Donald Trump has said numerous times that his tax returns don’t tell the whole story of his finances. Yet he probably exaggerates when he says “there’s nothing to learn from them.” Mitt Romney, criticizing Trump’s reluctance to release the forms, implied they might reveal “a potential for hidden inappropriate associations with… criminal organizations or other unsavory groups.” That kind of assertion probably plays in Trump’s favor. If he has associations with criminal orgs, it’s probably not on page one of his tax returns. Still Romney insists there must be a “bombshell” in the Trump tax documents, waiting to explode.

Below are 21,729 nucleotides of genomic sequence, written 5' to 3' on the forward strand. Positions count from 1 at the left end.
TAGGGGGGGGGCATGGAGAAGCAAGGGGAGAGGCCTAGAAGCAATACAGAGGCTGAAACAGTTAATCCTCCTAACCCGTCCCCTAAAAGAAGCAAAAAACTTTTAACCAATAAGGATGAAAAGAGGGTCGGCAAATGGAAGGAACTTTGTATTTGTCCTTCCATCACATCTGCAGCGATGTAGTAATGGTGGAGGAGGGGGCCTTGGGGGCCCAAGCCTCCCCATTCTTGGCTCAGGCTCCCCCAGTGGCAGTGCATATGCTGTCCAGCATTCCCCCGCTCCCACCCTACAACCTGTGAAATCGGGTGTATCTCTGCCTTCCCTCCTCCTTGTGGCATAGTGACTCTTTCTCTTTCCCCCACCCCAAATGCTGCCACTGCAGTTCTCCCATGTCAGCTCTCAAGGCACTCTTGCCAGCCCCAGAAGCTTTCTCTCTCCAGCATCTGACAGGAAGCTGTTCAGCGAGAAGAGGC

But what could be on Trump’s tax info that is of interest to American voters — even if there is no “bombshell”?
- Whether Trump is really as rich as he says. Since his wealth is a key factor in his appeal, it’s worth knowing how credible his claims to billions are. He’s definitely rich, but tax docs (without telling the whole story) will give an indication of just how rich.
- Whether he really gives to charity — and how much.
- Whether he uses overseas tax havens to shelter income from US taxes.
- Whether he told the truth about how much he was paid for Celebrity Apprentice. (He’s said $213 million.)
- Which of the companies that bear the Trump name (and make him famous) actually compensate Trump — from Trump Steaks to Trump Place.
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